A Few Thoughts on Overthinking

Photo courtesy of Laura Harris.

I have an undergraduate degree in Liberal Arts. That means I overthink and overanalyze … everything. Sometimes, this can be a bad thing, such as inflating anxiety, but other times it can be a boon. I record a majority of my rides so I can go back and see if what I was feeling matched what I thought I was producing. I am hyper-self-critical but it is an acute personality quirk that I am able to spin into use. Less useful quirks include an aversion to cilantro, revolted by most pink things, and inability to style my hair no matter how much YouTube I watch. In other words, I have one-track mind and there’s a pony running it.

But this ability to chew myself up and spit on the bones lets me know what I need to work on going forward. I don’t have a standing weekly lesson or a monthly show opportunity. I have me and my hamster-on-a-wheel brain. And, of course, family and friends whom I bombard with cute helicopter-mom shots of my horses. I read books, forums, blogs, and more to open my mind up to different ideas, entertain an idea without accepting it as Aristotle suggests. But in the end, I have to separate the chaff.

My self-critique isn’t mean, or needlessly cruel, rather precise and contemplative, leaning more to analysis on process and theory. To truly better myself, I remain unemotional. It isn’t, ‘EGADS! My butt looks big in those breeches!’ but more ‘hmmm, I hollowed out my lower back, better get back to the gym and work on that core,’ or ‘leaning!,’  or ‘hands are too high/low … Look what that did to the contact!’ I then tend to think about why I might have done this egregious action, where a weakness might be in my understanding, timing, or feel, and what can I do going forward.

It is very easy to take a straightforward comment, such as ‘your hands are too high’ and just shove them down. To correct in haste and miss the reason. When I ride, I pay attention to more than the superficial; I like to think about the why. I try to teach this as well. Bill Steinkraus wrote about how he used to spend his long drives thinking about what he was going to work on for the upcoming ride, and then the drive home reviewing what had happened. This helped create what he calls “rational riding.” To begin, it is easier to do something if you know what, why, and how you are trying to do something. Be clear, be simple, be concise. What are your trying to do? Why are you trying to do it? How are you doing it and how is it to accomplish what you are trying to do? Breaking riding into these questions or steps can help clarify purpose and effect. Eating that elephant is easier in bites.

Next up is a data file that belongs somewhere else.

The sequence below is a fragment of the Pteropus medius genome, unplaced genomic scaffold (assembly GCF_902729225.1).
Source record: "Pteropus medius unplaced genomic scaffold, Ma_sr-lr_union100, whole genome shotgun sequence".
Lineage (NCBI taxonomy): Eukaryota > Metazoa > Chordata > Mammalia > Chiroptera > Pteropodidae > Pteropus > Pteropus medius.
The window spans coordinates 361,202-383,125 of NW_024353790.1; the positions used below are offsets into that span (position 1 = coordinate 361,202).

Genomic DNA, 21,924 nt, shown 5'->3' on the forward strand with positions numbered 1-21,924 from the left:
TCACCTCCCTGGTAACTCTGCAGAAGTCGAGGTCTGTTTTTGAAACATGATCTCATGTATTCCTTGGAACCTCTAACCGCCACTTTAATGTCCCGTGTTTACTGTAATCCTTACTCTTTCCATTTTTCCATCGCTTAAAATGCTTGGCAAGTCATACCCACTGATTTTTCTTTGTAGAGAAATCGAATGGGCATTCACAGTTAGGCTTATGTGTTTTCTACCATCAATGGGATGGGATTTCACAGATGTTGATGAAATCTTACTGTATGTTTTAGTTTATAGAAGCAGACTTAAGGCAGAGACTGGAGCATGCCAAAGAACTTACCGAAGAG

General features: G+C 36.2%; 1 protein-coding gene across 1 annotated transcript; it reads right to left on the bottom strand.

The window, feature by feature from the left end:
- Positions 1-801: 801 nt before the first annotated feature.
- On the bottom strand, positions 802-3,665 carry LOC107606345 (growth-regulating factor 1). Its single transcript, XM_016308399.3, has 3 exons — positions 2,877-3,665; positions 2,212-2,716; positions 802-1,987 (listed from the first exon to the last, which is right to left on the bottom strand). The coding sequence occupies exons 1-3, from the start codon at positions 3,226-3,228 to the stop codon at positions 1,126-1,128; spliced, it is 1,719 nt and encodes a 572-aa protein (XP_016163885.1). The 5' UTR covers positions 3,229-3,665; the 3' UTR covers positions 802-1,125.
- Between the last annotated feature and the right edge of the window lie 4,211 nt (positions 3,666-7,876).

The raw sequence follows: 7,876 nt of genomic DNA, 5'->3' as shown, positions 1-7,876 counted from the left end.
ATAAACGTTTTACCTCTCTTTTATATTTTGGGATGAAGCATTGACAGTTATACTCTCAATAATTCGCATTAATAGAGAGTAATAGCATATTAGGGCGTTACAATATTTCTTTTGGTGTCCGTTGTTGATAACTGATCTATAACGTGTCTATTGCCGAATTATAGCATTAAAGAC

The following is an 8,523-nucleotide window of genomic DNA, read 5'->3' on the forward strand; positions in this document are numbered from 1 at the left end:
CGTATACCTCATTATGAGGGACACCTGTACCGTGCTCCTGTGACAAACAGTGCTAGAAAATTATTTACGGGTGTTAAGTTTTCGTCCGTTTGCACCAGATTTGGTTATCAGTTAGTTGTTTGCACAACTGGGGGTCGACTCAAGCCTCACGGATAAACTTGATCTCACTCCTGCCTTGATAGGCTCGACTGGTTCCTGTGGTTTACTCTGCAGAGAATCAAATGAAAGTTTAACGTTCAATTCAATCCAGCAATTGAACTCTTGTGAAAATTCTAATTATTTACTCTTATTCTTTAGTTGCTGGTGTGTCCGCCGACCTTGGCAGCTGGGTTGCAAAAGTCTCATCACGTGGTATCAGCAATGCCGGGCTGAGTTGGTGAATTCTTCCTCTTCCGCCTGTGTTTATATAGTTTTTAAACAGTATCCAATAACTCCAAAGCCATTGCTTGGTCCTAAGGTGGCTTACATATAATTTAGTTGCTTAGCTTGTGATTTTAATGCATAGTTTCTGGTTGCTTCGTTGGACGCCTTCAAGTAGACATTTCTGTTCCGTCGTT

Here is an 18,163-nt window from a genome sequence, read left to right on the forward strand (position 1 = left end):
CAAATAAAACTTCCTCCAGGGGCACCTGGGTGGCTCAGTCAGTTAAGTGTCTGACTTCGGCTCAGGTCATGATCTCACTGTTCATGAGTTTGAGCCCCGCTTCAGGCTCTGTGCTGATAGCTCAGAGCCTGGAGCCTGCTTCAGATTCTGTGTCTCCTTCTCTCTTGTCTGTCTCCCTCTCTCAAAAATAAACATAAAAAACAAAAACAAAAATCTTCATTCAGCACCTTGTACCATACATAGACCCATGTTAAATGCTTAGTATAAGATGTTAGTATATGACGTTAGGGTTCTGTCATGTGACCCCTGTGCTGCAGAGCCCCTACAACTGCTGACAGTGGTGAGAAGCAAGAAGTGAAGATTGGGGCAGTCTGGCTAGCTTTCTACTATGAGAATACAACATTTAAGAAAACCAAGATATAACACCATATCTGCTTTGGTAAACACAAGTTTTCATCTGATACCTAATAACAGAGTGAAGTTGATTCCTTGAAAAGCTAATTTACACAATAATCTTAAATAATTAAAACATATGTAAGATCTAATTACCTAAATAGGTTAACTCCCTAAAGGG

As a kid, I never would have called myself a ‘thinking rider.’ In fact, one long-time friend reminded me, whilst listening to her daughter and I talking in the back seat, I asked my friend, ‘what do you think about on course?’ My friend answered with the obvious answer, ‘the course.’ Eccentric me replied with what I thought about: random stuff, such as clouds, or colors, or animals. I was odd … I am odd. But I didn’t think about my riding back when I was little because I was told what to do. I would do it. I’ve since overanalyzed realized that it was because I filtered my instruction through my feel. I wouldn’t say I was taught or encouraged to be a rider based off of feel either, but I was naturally analytical enough to catch what was rewarded contrasted to what was corrected. I would take a ‘feel snapshot’ and memorize it. My heel down and the stirrup on the ball of my foot just so. My elbows bent at just this angle. I listened to other people’s corrections. I’d watch my friends’ lessons. I still absorb whatever wherever and whenever I can.

When I went to the Yorkshire Riding Centre, I learned to not just looking like I was doing the correct thing, but to really think about the effectiveness of what I did. It doesn’t matter if your heels are down if they are not serving the purpose of stabilizing you. It doesn’t matter if your leg is in the right place if you’re not using it. It is not enough to look the part, but one must do the part of a rider. Riding is an active verb. This change of culture broke me out of my memorized feel and made me begin to question more, what, why, when, how, where, why not, what not, when not, etc. I might not have started with a thinking ride, but I have learned to embrace it. Especially on course.

Besides self-critique, another way my brain chews on riding theory is by teaching. When I have to explain to someone how to do something or why, it makes me think more when I’m riding and pay attention to why I might have done something, whether instinctually or thoughtfully. It is not enough for me to declare “Tradition!” ala Fiddler on the Roof, and I don’t think it is enough for those whom I teach. Tradition has a why that must be remembered because sometimes that why gets lost in the midst of the ‘traditionaling.’ Suffice to say, I try to focus on the substance of an issue, not just the exterior.

Whether you struggle to get your brain into gear when you’re riding or you wish you could slow it down, there’s hope. I have run the gamut. My advice is this: life is hard enough, be kind to yourself. Being harsh or mean creates a false sense urgency to improve. If you want to improve, then look at the pieces individually and look how they work together. Ask why. Try some analysis, try to talk it out, try to think about it differently. The improvement is hard enough, there is no need to add excess external difficulties to it. Even if you’re competitive, which I eventually learned I am, or simply in it for the love, fun, and pursuit of knowledge, being methodical will always trump hurried. After all, we’ve all heard it: ‘hard work beats talent when talent won’t work hard.’